Medical Notes: Week of February 9, 2020

Medical Notes: Week of February 9, 2020

The gap between black and white uninsured rates has dropped by more than four percent. Plus, a new study in the Journal of General Internal Medicine shows that only two percent of those who are considered high risk for drug overdose have filled a prescription for Naloxone. Then, Cancer patients often receive radiation therapy over several months, but a new study shows how it could all be done in less than one second using high-energy flash therapy. And finally, a study in the American Journal of Respiratory and Critical Care Medicine shows that when we lose weight, we lose it everywhere, even in the tongue.

Medical Notes: Week of February 2, 2020

Medical Notes: Week of February 2, 2020

A look at the top medical headlines for the week of February 2, 2020 including a vaccine against dementia could be in human trials within a couple of years. Then, computers are taking over a lot of functions… and reading mammograms may someday be one of them. And finally, just about everybody knows that the normal temperature of the human body is 98-point-six. except it’s not any more.

Medical Notes: Week of January 26, 2020

A look at the top medical headlines for the week of January 26, 2020 including A new report from the American Cancer Society finds that in 2017, the overall cancer death rate dropped more than two percent. Then, a new experimental technique using a special kind of imaging and machine learning has been developed to battle colon cancer. Then, a new machine that can keep livers alive outside the body for a week. And finally, a class of naturally occurring proteins called sestrin can possibly deliver the benefits of exercise without moving a muscle.

Medical Notes: Week of January 19, 2020

A look at the top medical headlines for the week of January 19, 2020, including: Late-stage age-related macular degeneration, or AMD, is the leading cause of vision loss among older people. Then, long term effects of being born as a result of in vitro fertilization. And finally, people in Scandinavian countries say that taking a sauna has all kinds of benefits, and they’re apparently right.

A look at the top medical headlines for the week of December 8, 2019 including a study showing all those messages about protecting yourself from the sun may be sinking in. Then, new studies in the journal “Pediatrics” could provide reassurance that the HPV vaccine is safe, and finally, with the new year not far away, more Americans are trying to lose weight.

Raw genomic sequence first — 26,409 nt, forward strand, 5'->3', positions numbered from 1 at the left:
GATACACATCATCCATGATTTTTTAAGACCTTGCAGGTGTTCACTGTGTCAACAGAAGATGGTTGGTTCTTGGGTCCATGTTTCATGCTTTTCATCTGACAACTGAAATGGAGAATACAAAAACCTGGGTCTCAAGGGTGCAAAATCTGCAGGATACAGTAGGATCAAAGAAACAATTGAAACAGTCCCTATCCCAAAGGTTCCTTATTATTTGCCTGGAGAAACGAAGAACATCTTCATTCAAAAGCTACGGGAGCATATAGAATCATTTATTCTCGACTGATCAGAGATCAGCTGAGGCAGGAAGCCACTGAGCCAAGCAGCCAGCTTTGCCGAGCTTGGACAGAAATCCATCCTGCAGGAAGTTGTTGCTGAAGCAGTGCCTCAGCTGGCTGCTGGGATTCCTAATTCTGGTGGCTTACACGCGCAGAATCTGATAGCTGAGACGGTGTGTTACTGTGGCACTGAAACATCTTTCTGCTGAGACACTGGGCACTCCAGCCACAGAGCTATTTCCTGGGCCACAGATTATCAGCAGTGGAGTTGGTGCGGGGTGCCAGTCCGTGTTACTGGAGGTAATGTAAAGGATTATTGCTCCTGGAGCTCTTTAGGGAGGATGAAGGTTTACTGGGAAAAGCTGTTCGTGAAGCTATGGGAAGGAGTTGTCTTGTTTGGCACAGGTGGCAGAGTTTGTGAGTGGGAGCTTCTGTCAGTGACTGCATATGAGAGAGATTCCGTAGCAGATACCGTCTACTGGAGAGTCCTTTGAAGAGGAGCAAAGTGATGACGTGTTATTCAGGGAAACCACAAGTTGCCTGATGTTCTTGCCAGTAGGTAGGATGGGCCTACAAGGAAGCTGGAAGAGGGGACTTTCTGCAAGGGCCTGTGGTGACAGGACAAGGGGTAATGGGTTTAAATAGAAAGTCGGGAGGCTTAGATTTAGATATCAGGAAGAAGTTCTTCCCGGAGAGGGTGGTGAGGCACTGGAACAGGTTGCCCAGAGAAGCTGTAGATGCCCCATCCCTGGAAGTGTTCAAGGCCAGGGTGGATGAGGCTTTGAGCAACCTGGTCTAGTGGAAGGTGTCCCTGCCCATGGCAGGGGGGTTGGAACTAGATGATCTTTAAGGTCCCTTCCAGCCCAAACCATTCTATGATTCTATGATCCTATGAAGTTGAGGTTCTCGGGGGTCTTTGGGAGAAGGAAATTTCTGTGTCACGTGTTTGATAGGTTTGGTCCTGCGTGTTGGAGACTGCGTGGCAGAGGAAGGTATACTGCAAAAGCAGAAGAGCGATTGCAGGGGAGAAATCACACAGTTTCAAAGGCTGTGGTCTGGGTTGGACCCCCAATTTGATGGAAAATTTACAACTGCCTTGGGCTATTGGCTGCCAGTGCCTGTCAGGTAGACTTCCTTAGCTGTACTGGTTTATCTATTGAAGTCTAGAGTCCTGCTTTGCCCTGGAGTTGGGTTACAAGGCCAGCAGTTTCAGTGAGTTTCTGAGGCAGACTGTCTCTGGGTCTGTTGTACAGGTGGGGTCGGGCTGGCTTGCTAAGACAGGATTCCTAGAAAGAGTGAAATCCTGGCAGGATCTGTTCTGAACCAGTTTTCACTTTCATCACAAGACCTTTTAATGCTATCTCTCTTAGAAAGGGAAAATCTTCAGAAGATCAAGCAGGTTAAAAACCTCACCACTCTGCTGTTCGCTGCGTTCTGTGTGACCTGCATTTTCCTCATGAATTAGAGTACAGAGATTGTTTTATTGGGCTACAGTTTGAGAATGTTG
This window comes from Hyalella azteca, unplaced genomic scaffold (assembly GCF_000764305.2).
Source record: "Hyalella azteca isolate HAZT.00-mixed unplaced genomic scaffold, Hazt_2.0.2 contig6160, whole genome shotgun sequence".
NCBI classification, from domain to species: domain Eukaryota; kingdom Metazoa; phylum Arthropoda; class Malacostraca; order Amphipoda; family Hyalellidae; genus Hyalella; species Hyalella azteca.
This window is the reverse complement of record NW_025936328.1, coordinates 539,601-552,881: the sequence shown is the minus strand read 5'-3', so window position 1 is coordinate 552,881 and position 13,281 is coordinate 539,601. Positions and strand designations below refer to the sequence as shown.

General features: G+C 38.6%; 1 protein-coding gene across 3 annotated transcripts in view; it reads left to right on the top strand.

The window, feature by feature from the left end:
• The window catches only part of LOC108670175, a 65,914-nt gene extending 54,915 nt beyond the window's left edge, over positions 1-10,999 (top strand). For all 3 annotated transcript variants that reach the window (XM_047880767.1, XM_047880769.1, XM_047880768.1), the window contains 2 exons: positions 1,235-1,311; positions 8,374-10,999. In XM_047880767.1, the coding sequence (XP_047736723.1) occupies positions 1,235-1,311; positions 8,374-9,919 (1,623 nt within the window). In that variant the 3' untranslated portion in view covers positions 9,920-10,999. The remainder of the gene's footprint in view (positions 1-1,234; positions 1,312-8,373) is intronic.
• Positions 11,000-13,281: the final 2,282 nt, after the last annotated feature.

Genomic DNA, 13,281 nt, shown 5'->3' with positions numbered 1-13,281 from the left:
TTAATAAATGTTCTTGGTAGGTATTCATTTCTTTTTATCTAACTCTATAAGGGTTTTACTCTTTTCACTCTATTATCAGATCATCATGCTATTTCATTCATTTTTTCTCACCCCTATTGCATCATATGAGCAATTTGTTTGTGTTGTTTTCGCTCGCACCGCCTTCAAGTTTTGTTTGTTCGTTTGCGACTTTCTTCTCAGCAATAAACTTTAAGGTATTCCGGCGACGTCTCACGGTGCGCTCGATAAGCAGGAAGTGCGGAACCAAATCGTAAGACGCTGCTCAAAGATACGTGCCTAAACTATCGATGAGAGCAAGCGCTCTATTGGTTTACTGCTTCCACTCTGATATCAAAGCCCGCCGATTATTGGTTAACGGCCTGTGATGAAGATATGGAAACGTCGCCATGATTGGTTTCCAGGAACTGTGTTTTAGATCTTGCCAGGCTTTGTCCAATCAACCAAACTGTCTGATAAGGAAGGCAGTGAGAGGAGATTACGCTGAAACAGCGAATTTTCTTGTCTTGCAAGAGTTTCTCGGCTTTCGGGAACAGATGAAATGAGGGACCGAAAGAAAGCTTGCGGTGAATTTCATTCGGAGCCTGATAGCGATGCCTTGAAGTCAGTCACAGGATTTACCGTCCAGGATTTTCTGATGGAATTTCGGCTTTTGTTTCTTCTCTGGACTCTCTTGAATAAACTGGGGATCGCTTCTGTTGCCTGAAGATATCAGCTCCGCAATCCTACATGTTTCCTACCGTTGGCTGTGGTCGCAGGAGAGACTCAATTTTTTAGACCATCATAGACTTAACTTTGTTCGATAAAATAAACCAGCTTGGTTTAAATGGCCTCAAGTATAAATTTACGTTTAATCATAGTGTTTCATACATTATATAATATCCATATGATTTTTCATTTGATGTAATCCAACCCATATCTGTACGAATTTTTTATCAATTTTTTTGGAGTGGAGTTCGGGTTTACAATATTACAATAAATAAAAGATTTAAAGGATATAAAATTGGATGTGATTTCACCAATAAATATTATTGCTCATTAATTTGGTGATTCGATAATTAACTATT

Medical Notes: Week of December 8, 2019

A look at the top medical headlines for the week of December 8, 2019 including a study showing all those messages about protecting yourself from the sun may be sinking in. Then, new studies in the journal “Pediatrics” could provide reassurance that the HPV vaccine is safe, and finally, with the new year not far away, more Americans are trying to lose weight.

19-34 Segment 1: A Closer Look at Food Waste

A Closer Look at Food Waste

Experts believe about 40 percent of the food available in America is thrown away. Solving this environmental problem also creates an opportunity to help with food insecurity. It starts with consumers. Experts explain where waste comes from and how people can cut down on its production.

Copper Toxicity

High levels of copper in the body can produce mental health symptoms such as depression, anxiety, and aggression. However, most doctors don’t test for copper levels and may prescribe medications like antidepressants instead. An author who suffered years with undiagnosed copper toxicity and two expert psychiatrists discuss diagnosis and treatment.

19-32 Segment 1: The Economics of Later School Start Times

The Economics of Later School Start Times

Thirty years of research have shown that teenagers’ biology prevents them from getting to sleep much before 11pm, and with most high schools starting classes around 8 am, they are chronically sleep deprived. Experts discuss how students and even the economy would benefit from later start times and the reasons many people and school districts still oppose the change.

TBI’s, Personality Change, and Marriage

Traumatic brain injury can profoundly change the injured in personality and temperament, as well as physically and cognitively. Spouses bear the brunt of these changes to the point many feel like they’re living with a stranger. Two experts and the spouse of a TBI victim discuss the many ways life changes after an injury and what can help to get them through the ordeal.

School Crossing Safety

With the school year approaching, drivers need to be aware of children in crosswalks—and away from them. However, increasing distractions for both pedestrians and drivers sometimes make that difficult. A safety expert and a veteran school crossing guard—the nation’s “favorite crossing guard”-- discuss.